Murder. Out-right murder seems so normal. It’s just something that happens nearly every day so why bother with it. I mean, let’s just start The Running Man TV show already and start down that dystopian path of least resistance. We might as well make it a damn TV show with the potential for games and prizes. I could use a Toaster over and a life time supply of toothpaste.

                Has our blood-lust finally gotten to us? Have we lost the ability to be outraged by things that are truly outrageous? Has outrage become so normal that we don’t even know how to respond to said outrageousness?

                On March 5, 1770, British Army soldiers killed five male civilians and injured six others in what would come to be known as the Boston Massacre. It was an outrage across the American Colonies. It inspired the American populace to say, “Enough of this tyranny”, and take action. I get that it’s a little different today, I know these acts of hate and terror on our soil is different than an Army being commanded in the field, or as a police action.  However, the effect of the Boston Massacre was to galvanize young America into motion and vigorously take steps to free themselves from the tyrannical fears of a foreign power. American’s wanted to be free from fear. So they acted. Their outrage inspired men and women to stand up and say they would not be bullied by fear. They would resist any terrors thrust upon them in order to be free from those fears. They acted.

                Five men killed, six injured. That was all it took (and some pretty healthy propagandizing I’ll admit) to motivate a young country into action. They knew that in order to be free from fear they had to be bold. They had to turn their outrage into something constructive, something to build upon and create a society that could be free. Five men killed, six injured was the call to do something about the oppression of freedom and resist the fear of reprisals of the British.   

                Yesterday, June 12, 2016, 49 people were shot and killed and an additional 53 injured in Orlando, FL. There is sadness. There are prayers. There are the lives left to be reassembled after tragedy. There’s finger pointing. There is name calling. There is anger. In Chicago there have already been 278 murders for 2016. Neighborhoods are upset, scared, tired, and beat down by the onslaught of the compassionless. People are terrified to walk their own neighborhood streets. We are scared.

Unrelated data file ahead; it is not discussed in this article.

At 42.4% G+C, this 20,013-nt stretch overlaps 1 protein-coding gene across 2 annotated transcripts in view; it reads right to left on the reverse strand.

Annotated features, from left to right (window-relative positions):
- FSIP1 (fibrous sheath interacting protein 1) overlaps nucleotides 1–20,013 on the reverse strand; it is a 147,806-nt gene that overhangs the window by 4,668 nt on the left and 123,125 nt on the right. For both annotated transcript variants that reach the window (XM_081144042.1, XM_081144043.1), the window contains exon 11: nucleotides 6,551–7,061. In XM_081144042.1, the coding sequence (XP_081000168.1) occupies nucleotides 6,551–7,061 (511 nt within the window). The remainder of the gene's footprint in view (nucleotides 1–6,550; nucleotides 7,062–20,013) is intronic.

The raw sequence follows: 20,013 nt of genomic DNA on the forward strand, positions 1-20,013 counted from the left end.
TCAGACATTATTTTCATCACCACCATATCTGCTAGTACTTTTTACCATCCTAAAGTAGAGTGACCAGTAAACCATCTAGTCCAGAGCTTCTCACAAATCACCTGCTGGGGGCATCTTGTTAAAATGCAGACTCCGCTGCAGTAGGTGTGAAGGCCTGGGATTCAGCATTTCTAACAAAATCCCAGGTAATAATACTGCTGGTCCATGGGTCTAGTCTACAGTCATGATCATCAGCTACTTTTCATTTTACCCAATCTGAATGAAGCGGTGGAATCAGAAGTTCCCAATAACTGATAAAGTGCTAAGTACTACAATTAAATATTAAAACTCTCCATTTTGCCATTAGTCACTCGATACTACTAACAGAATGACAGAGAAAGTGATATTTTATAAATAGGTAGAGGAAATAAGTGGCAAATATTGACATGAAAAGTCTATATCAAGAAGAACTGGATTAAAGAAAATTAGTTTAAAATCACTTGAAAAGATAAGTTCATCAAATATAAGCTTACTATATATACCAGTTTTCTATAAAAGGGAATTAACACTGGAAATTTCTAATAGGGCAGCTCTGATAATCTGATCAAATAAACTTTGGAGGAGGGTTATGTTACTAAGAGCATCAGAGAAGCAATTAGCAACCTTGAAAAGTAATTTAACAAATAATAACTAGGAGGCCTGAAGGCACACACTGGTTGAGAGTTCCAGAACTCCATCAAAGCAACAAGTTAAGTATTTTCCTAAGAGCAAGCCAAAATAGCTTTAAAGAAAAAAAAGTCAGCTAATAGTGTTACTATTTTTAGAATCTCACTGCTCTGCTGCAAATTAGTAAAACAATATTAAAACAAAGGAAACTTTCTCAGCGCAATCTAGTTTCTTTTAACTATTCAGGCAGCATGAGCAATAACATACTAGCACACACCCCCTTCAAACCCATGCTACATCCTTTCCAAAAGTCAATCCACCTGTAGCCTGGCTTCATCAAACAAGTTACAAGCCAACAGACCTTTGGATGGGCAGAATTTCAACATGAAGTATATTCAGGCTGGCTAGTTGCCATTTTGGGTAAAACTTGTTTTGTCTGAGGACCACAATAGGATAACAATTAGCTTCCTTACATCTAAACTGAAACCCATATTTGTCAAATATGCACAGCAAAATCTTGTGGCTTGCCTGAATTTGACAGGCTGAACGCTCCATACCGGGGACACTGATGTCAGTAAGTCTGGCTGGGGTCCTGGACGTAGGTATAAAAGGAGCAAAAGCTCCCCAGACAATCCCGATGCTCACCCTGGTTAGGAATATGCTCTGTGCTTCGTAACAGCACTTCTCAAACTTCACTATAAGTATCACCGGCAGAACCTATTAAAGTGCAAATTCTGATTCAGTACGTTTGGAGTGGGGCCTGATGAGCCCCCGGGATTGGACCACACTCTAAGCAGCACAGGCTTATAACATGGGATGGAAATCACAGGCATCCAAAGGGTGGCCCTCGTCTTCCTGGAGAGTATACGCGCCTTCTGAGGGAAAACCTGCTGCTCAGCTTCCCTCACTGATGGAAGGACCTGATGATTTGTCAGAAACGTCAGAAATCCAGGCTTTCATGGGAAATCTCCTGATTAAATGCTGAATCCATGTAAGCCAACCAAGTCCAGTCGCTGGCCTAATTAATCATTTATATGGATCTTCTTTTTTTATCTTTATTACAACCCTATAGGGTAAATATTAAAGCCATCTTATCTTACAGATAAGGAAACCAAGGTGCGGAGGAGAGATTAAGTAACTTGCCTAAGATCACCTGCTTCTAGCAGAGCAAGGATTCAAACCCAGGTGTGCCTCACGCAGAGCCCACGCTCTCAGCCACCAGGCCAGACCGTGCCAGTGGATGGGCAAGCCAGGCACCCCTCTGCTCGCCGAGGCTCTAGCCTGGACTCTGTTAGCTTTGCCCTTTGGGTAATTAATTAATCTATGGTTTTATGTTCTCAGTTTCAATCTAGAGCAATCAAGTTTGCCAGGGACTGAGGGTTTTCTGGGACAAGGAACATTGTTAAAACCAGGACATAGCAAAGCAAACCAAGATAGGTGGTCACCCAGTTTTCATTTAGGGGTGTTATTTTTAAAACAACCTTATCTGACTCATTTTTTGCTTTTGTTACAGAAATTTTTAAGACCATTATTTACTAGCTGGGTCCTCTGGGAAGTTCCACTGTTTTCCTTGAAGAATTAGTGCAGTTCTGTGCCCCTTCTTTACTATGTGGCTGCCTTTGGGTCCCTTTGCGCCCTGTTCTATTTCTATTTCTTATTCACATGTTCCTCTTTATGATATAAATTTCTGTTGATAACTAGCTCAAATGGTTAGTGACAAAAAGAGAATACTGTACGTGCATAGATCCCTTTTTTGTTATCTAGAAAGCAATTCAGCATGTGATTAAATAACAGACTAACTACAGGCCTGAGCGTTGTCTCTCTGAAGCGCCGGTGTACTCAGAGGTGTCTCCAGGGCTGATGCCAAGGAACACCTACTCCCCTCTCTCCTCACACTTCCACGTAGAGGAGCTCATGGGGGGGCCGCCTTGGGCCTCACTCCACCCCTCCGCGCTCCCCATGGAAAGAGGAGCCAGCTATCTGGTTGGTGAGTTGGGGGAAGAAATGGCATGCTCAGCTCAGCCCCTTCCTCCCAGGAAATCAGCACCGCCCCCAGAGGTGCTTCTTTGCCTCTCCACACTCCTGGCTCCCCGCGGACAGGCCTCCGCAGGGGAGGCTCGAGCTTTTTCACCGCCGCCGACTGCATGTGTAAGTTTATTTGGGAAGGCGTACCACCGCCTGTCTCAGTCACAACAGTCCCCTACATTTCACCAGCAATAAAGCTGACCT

Yet for all our fears, anger, rage, sadness and astonishment, we are lacking in any real outrage. We’re sort of used to feeling our fears, anger, rage, sadness and astonishment. We’re almost numb to any further outrage. We don’t even remember what it was like to be truly outraged and act upon that outrage. The outrage of racism in America resulted in the Civil Rights Act. The Mobilization of college age men and women taking to the streets helped end the war in Vietnam. The gay community marched and protested just to be heard and reach some acceptance within our society. Was that the extent of our outrage through? Have we hung a banner over the country that reads, “Mission Accomplished”?
Are we done with outrage as a motivator to take steps for the good of all the people? Are American’s quitters?

                I’d like to say that we are not. We are the most able nation on the Earth to take steps toward the betterment of us all. We can be a beacon of real Liberty in the faces of those that wish to disarm us with fear. We’re not stupefied by the blow-hards and braggarts that ply us with rhetoric. We’re a people dedicated to the idea that our Freedom from fear had to be fought for and no lobby, hobbyist organization, ignorance or hate, no single individual, lone gunman, smiling politician or any other threat to that Liberty will be acceptable.

                I know we can make the sacrifices of the Patriots mean more than a prayer vigil and a shrug of our shoulders when politicians say that it’s not time to have a debate about assault weapons, gun control or the murder of our own populace through murderous indifference. American’s have mobilized with less for great causes before. It’s time to remember the outrage, the injustice and act. It’s time to look fear in the face and say, “No More. Not One More”. We can overcome anything. It’s time for our tired, exhausted outraged hearts to turn to action.

Friday, June 10, 2016

Cut Loose

Steamed in the soup
of humid afternoons,
we crawl from the muck
to the early evening
adventures that call us
like sailors to sirens on
the shores.

Spitting at sunlight,
gawking at the heat,
a drink, A DRINK!
My hearty heated
friends. We’ll toast
the toasted and cheer
the roasted.

A klaxon to the gala,
the fiesta, the party,
we hear over the roar of
the weary weekday world.
Another Drink my comrades!
Another toast my companions!

We’ve made it again.
We defeated the mighty by being
mightier. We silenced the braggarts,
the blow-hards and the mice that
roared. We’ve toppled the ogres
of time and embrace what is
ours to squander.

A toast! A Drink!
A weekend to revel!
Time to waste instead
of time wasting us!
We’re lions on the prowl,
in the pleasures of laughter
and smiles with friends.

No heated temperatures will
belay our good time. This hour is
ours to relish, to enjoy.
A Toast!
A Drink!
To the long nights!
To the long day!

Winter is dead!

Thursday, June 9, 2016

The Webs

                The spider’s webs trailed in wild crisscross patterns across the small dark basement. Barry bumbled through them as they broke. He spit and hacked his way through the sticky and surprisingly resilient webs toward his father’s old work bench. The old overhead bulb was barely bright enough to light his way. The afternoon sunlight streaming in from the ground level windows was nearly all Barry had to guide his maneuvers around the clutter his father had collected and stored. Barry hated spiders and their webs.  They made him feel unclean somehow. The musty, dirty basement didn’t help that feeling.